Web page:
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Rare Book Workshop, Thurs. Sept. 12, 3:30 - 4:30 pm Free  
Symposium, Fri. Sept. 13, 9 am - 2:30 pm Free  

Share German Science & the Creation of Knowledge in the Atlantic World

Event Details

In the early modern world, natural science was part of an expanding global network, tying Europe to the Americas, Africa and Asia. Where historians once narrated a single Scientific Revolution, focused on a few heroic European figures, they now embrace a larger history that incorporates new centers of knowledge production and a wide range of people who engaged the natural world as scholars, readers, practitioners, and collectors.

On September 12th-13th we bring together leading scholars to discuss the history of science in early modern central Europe and its connections to the Atlantic World. The German-speaking lands, divided by political and sectarian boundaries in the 16th and 17th centuries, were a scene of intellectual ferment. At the same time, travelers to other continents, and especially North and South America, brought back accounts of new peoples and “monsters,” botanical specimens, and information of all kinds, forcing those who traveled, as well as those who never left home, to rethink old ways of knowing the world.

The workshop, lecture and symposium celebrate the exhibition Neue Welt: Germans and the Americas, 1493-1830, in the Macmillan Reading Room at the John Carter Brown Library, curated by Dennis C. Landis, Curator of European Books.



Rare Book Workshop: Thursday, Sept. 12, from 3:30 pm to 4:30 pm in the John Carter Brown Library. Led by Dennis C. Landis, Curator of European Books. Free - registration required (limited to 20)

Lecture: Thursday, Sept. 12, from 5:30 pm to 6:30 pm in the John Carter Brown Library. Pamela H. Smith, Columbia University: “New Worlds of Stuff: Nature, Books, and Things in Early Modern Germany.” Free and open to the public - reception to follow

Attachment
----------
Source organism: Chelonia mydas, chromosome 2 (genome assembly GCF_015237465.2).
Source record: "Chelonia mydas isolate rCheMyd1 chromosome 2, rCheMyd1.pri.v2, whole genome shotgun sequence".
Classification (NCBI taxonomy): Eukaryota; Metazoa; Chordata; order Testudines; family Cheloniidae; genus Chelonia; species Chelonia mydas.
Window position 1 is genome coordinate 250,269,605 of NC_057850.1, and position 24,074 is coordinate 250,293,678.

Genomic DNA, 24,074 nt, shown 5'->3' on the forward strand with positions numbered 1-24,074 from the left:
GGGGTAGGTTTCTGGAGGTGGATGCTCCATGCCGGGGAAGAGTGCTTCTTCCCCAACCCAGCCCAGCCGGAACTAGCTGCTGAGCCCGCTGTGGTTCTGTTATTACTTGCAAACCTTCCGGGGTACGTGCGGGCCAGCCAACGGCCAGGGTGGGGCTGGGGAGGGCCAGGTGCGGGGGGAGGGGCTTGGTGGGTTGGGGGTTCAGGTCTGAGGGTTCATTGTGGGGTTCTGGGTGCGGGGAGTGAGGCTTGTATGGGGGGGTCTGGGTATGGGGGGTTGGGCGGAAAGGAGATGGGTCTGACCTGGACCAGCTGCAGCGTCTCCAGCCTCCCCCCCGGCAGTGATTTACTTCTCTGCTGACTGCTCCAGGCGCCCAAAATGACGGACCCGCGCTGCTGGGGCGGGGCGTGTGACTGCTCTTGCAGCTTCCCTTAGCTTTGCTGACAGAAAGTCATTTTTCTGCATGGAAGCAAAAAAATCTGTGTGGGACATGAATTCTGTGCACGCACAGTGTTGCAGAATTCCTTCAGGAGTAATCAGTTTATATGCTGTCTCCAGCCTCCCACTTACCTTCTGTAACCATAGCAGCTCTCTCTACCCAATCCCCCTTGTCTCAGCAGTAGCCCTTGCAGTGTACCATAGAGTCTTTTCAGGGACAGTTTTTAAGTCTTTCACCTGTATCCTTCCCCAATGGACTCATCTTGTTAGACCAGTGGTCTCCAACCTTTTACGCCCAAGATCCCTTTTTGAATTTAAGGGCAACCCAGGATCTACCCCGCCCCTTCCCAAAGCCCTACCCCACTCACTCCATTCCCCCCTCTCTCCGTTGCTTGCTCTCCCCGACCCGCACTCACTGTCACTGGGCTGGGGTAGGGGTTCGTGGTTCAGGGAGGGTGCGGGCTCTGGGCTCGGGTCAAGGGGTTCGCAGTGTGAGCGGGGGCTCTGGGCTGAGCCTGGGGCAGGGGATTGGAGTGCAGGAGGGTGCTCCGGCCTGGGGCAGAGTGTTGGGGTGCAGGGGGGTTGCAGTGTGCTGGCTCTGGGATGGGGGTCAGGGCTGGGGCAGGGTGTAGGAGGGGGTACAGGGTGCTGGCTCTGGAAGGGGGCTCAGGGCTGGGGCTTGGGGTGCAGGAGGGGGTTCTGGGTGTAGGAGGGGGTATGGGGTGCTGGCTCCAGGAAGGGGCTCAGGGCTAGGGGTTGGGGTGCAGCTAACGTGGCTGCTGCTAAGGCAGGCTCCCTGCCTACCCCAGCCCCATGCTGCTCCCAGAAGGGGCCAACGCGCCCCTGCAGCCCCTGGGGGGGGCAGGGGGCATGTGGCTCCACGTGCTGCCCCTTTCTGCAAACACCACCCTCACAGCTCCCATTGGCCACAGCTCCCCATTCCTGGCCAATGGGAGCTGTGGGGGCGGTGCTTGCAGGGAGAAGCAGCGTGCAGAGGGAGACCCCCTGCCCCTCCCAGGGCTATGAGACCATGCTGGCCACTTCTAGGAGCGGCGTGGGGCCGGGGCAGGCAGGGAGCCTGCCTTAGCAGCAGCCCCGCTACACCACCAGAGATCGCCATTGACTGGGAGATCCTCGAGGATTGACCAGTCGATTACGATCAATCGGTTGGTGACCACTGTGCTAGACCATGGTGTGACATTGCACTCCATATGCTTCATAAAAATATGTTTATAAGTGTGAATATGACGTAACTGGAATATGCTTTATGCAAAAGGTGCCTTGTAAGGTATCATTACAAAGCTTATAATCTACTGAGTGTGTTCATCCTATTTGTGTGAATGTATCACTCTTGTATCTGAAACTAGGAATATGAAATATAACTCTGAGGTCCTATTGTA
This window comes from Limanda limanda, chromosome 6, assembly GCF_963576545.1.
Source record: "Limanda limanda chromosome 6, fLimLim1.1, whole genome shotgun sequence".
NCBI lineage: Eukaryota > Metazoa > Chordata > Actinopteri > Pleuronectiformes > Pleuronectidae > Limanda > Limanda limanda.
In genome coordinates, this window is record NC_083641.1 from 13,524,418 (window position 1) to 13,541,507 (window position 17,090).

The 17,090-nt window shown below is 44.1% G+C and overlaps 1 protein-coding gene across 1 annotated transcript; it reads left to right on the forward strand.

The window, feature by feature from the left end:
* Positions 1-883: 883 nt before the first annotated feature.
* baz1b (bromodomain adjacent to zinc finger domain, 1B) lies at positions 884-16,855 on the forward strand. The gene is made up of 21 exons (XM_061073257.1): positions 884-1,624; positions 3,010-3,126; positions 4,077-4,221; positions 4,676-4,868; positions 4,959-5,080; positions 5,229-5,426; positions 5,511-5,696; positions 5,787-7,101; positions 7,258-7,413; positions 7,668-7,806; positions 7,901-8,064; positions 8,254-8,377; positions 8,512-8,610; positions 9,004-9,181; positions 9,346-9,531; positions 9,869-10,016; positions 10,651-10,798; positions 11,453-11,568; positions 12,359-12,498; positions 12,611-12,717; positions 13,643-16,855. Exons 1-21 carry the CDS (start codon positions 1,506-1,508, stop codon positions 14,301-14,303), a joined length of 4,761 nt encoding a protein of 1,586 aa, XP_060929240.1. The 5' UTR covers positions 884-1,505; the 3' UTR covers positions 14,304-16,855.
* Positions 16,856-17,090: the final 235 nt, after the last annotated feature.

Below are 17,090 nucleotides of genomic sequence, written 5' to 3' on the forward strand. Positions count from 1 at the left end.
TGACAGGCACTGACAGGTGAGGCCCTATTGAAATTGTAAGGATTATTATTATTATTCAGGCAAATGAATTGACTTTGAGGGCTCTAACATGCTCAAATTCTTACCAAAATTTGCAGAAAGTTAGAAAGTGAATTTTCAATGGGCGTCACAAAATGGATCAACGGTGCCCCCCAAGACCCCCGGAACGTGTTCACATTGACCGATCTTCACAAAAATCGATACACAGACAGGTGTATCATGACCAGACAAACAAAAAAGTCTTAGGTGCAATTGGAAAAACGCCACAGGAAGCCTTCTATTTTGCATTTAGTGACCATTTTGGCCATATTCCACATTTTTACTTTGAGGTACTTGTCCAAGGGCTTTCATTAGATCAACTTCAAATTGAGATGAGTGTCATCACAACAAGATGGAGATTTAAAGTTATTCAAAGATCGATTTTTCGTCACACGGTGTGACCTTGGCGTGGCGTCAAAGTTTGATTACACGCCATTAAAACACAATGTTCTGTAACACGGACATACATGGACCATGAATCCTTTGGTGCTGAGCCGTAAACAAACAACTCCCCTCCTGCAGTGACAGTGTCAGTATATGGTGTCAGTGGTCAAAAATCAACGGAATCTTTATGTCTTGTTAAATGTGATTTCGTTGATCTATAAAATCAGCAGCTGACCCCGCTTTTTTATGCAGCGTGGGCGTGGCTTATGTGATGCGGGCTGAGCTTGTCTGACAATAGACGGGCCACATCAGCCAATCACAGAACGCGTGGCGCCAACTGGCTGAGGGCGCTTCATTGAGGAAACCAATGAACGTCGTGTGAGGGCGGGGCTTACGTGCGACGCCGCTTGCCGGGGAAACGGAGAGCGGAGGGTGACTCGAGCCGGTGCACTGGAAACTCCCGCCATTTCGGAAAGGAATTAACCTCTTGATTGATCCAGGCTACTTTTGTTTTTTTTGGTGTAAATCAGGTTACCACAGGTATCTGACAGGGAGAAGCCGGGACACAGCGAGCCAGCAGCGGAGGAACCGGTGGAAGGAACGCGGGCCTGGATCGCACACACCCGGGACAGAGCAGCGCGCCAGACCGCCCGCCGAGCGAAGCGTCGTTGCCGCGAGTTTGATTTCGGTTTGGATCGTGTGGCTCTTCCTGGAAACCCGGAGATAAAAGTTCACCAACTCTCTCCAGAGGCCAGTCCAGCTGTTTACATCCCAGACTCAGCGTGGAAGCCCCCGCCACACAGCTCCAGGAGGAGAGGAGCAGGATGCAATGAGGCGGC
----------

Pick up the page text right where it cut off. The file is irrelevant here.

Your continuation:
Symposium: Friday, Sept. 13, from 9:00 am to 2:30 pm in the Music Room, Rochambeau House (84 Prospect Street). Free - registration required (lunch included)

Lecture and symposium made possible by the generous support of the Program in Science and Technology Studies, Brown University, and the German Consulate General Boston.



Symposium Program

Tara Nummedal, Associate Professor of History, Brown University, and Pamela H. Smith, Professor of History, Columbia University, co-chairs

Christine Johnson, Washington University in Saint Louis: “Categorical Denials: What was German about Science and Transatlantic about the World in the Sixteenth Century?”

Alisha Rankin, Tufts University: Trying and Using Exotic Drugs in Early Modern Germany: The Writings of Johann Wittich (1537-96)

Ulrike Strasser, University of California, San Diego: “Imagining Pacific Ocean Worlds: the Itineraries of a German Map”

Alix Cooper, State University of New York, Stony Brook: “New Worlds in the Old World: German Encounters with Early Modern Nature”


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